Now, we’re informed that the “smell” of Isabella’s blood gives Edward the fits like no other blood ever has. My question is simple: how can that be? There are only two levels of distinction for healthy blood: type and genetic. Now, unless Isabella has some new, unheard-of Type Z blood, there’s no way Edward has never encountered her type before in the almost 90 years he’s been an m_pire. That would mean that when Edward finds that she’s super-special-snowflake-yummy-smelling-and-tasting, he’s discovering this BY SMELLING AND TASTING HER DNA. This is, in no uncertain terms, absurd. All DNA is made of the exact same materials in different orders. There are no smells or tastes to become crazed by. Not only that, but the same genetic sequence is present in the entire body. Hair, skin, and saliva (among other things), all have the exact same DNA as blood. Isabella could be completely drained of all blood and Edward should still have fits. His specific madness over her blood is completely arbitrary.

Ever heard of pheremones? Even without re-using the argument for our inability to know all of the components of blood, you overlook these important components. Not to mention hormones and many other endogenous ingredients of blood that we do know about, that you ignore. All of these ingredients make a mix that is fairly unique between individuals.

Spiritus wrote:4) The problems with super speed, rigid cells, and flammable sweat

Anyone familiar with air friction? Hopefully those that are get where I’m going with this and can skip ahead. For those that aren’t, remember that air is matter. It’s composed of oxygen and nitrogen and carbon dioxide and crap from pollution and bits of dirt and dust and who-know what else. Newton’s 3rd Law states that “the forces of two bodies on each other are always equal and are directed in opposite directions”. This is what air friction is: as a body moves through the air, what’s in the air pushes back, and this impact changes kinetic energy to thermal energy and inhibits movement. Now, normally things move so slow that this friction is negligible. However, at higher speeds, this friction causes objects to gain heat. Things like satellites on re-entry get extremely hot. Distance traveled is irrelevant so long as the speed is high enough.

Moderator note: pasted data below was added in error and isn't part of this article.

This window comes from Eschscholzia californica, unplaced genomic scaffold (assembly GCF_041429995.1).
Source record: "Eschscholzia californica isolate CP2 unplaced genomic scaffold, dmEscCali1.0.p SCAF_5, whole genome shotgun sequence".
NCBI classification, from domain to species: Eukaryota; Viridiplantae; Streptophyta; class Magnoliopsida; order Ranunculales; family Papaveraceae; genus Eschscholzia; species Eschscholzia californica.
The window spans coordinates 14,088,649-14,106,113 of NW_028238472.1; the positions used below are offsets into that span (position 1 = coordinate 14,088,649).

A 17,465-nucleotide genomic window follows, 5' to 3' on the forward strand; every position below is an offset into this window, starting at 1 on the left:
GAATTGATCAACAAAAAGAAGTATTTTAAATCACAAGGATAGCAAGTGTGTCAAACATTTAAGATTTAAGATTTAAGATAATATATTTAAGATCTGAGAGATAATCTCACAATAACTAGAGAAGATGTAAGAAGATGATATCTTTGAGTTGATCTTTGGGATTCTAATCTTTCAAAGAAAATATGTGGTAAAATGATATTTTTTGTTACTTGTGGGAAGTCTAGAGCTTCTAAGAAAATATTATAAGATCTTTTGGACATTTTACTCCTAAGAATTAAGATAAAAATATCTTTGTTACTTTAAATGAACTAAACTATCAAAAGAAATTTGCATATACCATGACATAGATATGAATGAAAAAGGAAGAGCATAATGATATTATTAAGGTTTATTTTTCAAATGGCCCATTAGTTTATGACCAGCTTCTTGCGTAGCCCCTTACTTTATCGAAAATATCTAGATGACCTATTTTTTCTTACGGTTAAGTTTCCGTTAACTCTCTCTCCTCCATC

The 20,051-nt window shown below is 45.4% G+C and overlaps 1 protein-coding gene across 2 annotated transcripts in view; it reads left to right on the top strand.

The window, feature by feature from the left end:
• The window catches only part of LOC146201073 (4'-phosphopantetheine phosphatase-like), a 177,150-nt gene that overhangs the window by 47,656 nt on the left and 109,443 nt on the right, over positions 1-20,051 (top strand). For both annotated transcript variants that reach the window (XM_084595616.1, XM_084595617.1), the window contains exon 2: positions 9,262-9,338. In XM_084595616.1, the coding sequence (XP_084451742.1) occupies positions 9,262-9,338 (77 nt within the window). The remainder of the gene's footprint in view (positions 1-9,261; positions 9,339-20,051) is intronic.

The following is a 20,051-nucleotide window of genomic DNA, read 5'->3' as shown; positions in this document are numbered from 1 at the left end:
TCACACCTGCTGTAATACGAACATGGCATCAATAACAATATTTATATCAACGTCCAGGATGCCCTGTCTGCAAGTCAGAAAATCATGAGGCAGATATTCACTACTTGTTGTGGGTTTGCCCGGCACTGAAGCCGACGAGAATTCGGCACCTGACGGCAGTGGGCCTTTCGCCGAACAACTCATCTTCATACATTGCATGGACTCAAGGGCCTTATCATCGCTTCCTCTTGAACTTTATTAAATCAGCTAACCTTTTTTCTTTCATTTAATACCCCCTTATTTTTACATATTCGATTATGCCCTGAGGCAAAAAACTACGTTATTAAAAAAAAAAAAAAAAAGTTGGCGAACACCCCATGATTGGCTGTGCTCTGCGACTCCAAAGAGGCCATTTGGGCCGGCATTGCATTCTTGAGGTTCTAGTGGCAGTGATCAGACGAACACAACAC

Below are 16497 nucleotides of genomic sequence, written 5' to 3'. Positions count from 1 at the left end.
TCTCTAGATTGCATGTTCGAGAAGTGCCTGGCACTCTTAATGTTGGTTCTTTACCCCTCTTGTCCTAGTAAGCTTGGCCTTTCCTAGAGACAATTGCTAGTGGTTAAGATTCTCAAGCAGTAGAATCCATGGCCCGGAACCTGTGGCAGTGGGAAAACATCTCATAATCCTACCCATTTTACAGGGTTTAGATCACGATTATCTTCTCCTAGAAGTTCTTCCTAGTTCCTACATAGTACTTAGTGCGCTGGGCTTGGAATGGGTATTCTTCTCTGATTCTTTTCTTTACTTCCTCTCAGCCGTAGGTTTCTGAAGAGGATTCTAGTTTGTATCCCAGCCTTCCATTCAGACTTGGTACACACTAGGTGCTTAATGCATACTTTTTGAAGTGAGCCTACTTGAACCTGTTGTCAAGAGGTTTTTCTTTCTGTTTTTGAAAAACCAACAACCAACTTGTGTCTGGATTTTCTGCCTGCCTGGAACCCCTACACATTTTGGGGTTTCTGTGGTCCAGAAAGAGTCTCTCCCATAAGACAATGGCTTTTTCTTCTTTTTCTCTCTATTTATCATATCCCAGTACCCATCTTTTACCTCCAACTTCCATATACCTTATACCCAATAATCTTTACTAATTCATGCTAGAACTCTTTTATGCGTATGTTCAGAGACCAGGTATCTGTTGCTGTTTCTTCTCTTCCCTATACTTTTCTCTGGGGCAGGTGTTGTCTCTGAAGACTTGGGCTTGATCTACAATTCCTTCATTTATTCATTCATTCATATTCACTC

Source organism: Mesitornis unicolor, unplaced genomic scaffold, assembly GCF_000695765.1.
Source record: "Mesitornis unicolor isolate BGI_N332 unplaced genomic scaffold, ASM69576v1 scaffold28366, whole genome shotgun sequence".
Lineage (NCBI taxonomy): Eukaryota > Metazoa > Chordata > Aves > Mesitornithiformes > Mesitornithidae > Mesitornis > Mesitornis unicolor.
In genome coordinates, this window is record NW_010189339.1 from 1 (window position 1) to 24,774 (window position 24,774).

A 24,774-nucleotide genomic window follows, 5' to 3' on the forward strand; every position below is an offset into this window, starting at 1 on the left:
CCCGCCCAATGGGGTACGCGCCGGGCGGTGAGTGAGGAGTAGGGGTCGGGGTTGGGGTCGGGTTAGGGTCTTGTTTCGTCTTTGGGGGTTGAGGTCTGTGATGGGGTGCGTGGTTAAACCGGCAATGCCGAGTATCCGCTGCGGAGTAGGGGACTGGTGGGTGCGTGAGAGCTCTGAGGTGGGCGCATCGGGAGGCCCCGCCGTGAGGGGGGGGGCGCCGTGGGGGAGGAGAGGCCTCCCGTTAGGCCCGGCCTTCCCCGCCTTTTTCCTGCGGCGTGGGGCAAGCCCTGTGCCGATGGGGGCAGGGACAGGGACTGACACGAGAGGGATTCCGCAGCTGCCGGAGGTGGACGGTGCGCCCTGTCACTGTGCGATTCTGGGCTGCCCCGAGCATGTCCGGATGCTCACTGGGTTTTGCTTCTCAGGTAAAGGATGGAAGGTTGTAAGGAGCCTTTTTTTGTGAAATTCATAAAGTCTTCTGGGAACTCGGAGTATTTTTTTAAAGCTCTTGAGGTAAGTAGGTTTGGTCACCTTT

So the question becomes: why does Edward, who attains speeds so high that the human eye cannot track him, not burst into flames when he runs? His entire body is lubricated with a highly flammable substance. He should explode whenever he runs because the air friction would heat up the lubricant enough for it to ignite.

(And nobody say “it’s because it’s a liquid”; you get lighter fluid moving fast enough and it goes up. Though that’s actually irrelevant, as if the lubricant didn’t attain the proper heat, Edward’s skin cells would.)

Perhaps you may need to do a little reading on quantum mechanics. The speed and strength of vampires may be due to an ability to change to flow of time, rather than them actually being quicker. If time flows differenly for them, then the theory of relativity is also different for them.

An example of this is when Bella first leaps from a window, and she floats gracefully down to ground quite slowly, fully aware of everything around her as if in slow motion.